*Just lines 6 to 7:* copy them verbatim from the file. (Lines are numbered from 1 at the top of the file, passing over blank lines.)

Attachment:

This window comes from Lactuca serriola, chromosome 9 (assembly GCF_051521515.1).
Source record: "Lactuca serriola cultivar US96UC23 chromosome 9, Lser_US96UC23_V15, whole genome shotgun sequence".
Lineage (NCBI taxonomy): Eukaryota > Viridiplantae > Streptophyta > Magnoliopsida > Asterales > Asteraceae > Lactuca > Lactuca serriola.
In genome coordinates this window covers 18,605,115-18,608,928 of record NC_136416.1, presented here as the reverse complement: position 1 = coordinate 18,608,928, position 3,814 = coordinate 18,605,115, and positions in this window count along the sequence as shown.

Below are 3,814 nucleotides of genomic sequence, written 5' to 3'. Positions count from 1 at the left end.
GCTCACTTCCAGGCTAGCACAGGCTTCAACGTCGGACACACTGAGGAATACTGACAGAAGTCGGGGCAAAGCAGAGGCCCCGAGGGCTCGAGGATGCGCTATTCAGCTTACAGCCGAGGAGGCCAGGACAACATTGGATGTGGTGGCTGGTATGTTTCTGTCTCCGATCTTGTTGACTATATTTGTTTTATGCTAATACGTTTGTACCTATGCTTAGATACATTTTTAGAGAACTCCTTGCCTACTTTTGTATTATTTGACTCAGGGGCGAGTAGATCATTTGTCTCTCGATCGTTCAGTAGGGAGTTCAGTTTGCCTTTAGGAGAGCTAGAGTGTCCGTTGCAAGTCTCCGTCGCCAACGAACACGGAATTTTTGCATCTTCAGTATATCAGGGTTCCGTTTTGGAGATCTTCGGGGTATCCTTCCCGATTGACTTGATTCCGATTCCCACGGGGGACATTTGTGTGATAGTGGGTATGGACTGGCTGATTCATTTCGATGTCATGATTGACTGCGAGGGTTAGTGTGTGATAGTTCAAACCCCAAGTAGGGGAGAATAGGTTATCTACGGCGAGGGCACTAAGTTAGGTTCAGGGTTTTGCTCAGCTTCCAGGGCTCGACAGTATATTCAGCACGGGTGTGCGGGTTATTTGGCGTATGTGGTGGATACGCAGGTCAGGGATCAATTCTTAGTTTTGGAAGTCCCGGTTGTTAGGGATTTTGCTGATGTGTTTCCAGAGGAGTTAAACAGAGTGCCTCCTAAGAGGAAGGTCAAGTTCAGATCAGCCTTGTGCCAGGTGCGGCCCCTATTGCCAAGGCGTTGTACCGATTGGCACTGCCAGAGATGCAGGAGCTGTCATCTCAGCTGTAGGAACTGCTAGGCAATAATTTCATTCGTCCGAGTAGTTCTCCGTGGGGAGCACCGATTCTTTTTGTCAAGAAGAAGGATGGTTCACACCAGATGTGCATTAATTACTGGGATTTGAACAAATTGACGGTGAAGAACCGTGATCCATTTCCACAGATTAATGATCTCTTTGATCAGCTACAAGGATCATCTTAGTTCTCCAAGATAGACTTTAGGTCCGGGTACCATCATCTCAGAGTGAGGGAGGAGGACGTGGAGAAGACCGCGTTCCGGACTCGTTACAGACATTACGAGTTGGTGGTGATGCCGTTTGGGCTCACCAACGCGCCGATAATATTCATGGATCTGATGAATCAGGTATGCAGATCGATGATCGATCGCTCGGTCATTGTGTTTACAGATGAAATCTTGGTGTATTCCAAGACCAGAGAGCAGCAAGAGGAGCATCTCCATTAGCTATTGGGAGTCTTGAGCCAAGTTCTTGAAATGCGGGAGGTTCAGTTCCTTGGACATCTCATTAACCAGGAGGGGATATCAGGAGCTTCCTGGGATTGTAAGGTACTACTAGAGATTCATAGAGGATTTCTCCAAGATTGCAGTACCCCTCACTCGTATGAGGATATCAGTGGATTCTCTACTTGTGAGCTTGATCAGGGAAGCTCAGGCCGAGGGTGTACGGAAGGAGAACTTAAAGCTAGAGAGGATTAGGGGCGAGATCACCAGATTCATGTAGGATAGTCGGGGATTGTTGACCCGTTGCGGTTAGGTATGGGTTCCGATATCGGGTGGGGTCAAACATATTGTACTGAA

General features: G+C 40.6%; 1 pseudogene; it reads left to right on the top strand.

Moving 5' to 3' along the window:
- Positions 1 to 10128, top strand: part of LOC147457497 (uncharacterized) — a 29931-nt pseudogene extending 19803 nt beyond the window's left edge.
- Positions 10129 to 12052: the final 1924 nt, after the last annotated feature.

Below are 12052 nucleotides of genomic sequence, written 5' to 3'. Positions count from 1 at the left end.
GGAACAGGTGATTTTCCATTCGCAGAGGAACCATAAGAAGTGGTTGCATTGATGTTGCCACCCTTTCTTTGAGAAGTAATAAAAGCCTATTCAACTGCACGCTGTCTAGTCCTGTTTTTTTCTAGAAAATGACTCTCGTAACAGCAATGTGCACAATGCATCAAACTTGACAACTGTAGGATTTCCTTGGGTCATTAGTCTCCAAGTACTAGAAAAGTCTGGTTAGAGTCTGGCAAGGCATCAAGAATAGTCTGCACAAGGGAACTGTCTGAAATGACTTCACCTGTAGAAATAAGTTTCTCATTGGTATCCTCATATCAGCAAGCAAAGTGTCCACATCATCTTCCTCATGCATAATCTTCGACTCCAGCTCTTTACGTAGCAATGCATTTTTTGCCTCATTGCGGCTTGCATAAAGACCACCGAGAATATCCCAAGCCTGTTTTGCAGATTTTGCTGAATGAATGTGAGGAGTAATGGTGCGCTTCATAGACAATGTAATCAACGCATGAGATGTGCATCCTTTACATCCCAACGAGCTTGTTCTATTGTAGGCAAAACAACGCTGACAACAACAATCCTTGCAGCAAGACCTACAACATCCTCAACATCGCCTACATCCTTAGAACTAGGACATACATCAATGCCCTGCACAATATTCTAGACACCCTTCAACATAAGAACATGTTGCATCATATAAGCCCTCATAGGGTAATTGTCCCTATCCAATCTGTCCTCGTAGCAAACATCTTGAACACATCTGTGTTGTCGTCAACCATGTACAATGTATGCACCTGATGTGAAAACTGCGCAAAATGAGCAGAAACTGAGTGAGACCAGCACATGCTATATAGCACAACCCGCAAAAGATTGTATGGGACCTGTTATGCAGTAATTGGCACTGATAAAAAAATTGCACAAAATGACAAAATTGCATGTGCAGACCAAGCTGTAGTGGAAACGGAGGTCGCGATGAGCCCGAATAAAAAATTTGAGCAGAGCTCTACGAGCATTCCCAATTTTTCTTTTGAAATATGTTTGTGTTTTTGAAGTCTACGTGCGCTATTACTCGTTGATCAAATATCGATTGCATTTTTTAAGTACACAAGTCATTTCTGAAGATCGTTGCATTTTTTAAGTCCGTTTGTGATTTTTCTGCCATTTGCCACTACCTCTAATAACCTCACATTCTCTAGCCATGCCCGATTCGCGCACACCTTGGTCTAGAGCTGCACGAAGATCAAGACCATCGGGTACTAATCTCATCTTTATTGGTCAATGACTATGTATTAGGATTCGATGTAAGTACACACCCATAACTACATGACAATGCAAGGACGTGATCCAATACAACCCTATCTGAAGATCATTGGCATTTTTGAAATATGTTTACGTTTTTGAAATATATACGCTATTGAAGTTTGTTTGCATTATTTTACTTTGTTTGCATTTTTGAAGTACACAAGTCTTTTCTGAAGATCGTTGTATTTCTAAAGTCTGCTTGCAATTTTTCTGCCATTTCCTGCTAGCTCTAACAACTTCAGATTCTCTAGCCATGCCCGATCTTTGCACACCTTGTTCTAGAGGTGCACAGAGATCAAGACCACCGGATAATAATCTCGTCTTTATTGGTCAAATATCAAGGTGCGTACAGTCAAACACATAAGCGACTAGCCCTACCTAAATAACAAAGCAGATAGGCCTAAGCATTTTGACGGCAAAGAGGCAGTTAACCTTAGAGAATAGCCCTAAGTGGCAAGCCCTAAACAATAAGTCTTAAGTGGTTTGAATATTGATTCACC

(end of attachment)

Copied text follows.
GCTCACTTCCAGGCTAGCACAGGCTTCAACGTCGGACACACTGAGGAATACTGACAGAAGTCGGGGCAAAGCAGAGGCCCCGAGGGCTCGAGGATGCGCTATTCAGCTTACAGCCGAGGAGGCCAGGACAACATTGGATGTGGTGGCTGGTATGTTTCTGTCTCCGATCTTGTTGACTATATTTGTTTTATGCTAATACGTTTGTACCTATGCTTAGATACATTTTTAGAGAACTCCTTGCCTACTTTTGTATTATTTGACTCAGGGGCGAGTAGATCATTTGTCTCTCGATCGTTCAGTAGGGAGTTCAGTTTGCCTTTAGGAGAGCTAGAGTGTCCGTTGCAAGTCTCCGTCGCCAACGAACACGGAATTTTTGCATCTTCAGTATATCAGGGTTCCGTTTTGGAGATCTTCGGGGTATCCTTCCCGATTGACTTGATTCCGATTCCCACGGGGGACATTTGTGTGATAGTGGGTATGGACTGGCTGATTCATTTCGATGTCATGATTGACTGCGAGGGTTAGTGTGTGATAGTTCAAACCCCAAGTAGGGGAGAATAGGTTATCTACGGCGAGGGCACTAAGTTAGGTTCAGGGTTTTGCTCAGCTTCCAGGGCTCGACAGTATATTCAGCACGGGTGTGCGGGTTATTTGGCGTATGTGGTGGATACGCAGGTCAGGGATCAATTCTTAGTTTTGGAAGTCCCGGTTGTTAGGGATTTTGCTGATGTGTTTCCAGAGGAGTTAAACAGAGTGCCTCCTAAGAGGAAGGTCAAGTTCAGATCAGCCTTGTGCCAGGTGCGGCCCCTATTGCCAAGGCGTTGTACCGATTGGCACTGCCAGAGATGCAGGAGCTGTCATCTCAGCTGTAGGAACTGCTAGGCAATAATTTCATTCGTCCGAGTAGTTCTCCGTGGGGAGCACCGATTCTTTTTGTCAAGAAGAAGGATGGTTCACACCAGATGTGCATTAATTACTGGGATTTGAACAAATTGACGGTGAAGAACCGTGATCCATTTCCACAGATTAATGATCTCTTTGATCAGCTACAAGGATCATCTTAGTTCTCCAAGATAGACTTTAGGTCCGGGTACCATCATCTCAGAGTGAGGGAGGAGGACGTGGAGAAGACCGCGTTCCGGACTCGTTACAGACATTACGAGTTGGTGGTGATGCCGTTTGGGCTCACCAACGCGCCGATAATATTCATGGATCTGATGAATCAGGTATGCAGATCGATGATCGATCGCTCGGTCATTGTGTTTACAGATGAAATCTTGGTGTATTCCAAGACCAGAGAGCAGCAAGAGGAGCATCTCCATTAGCTATTGGGAGTCTTGAGCCAAGTTCTTGAAATGCGGGAGGTTCAGTTCCTTGGACATCTCATTAACCAGGAGGGGATATCAGGAGCTTCCTGGGATTGTAAGGTACTACTAGAGATTCATAGAGGATTTCTCCAAGATTGCAGTACCCCTCACTCGTATGAGGATATCAGTGGATTCTCTACTTGTGAGCTTGATCAGGGAAGCTCAGGCCGAGGGTGTACGGAAGGAGAACTTAAAGCTAGAGAGGATTAGGGGCGAGATCACCAGATTCATGTAGGATAGTCGGGGATTGTTGACCCGTTGCGGTTAGGTATGGGTTCCGATATCGGGTGGGGTCAAACATATTGTACTGAA

General features: G+C 40.6%; 1 pseudogene; it reads left to right on the top strand.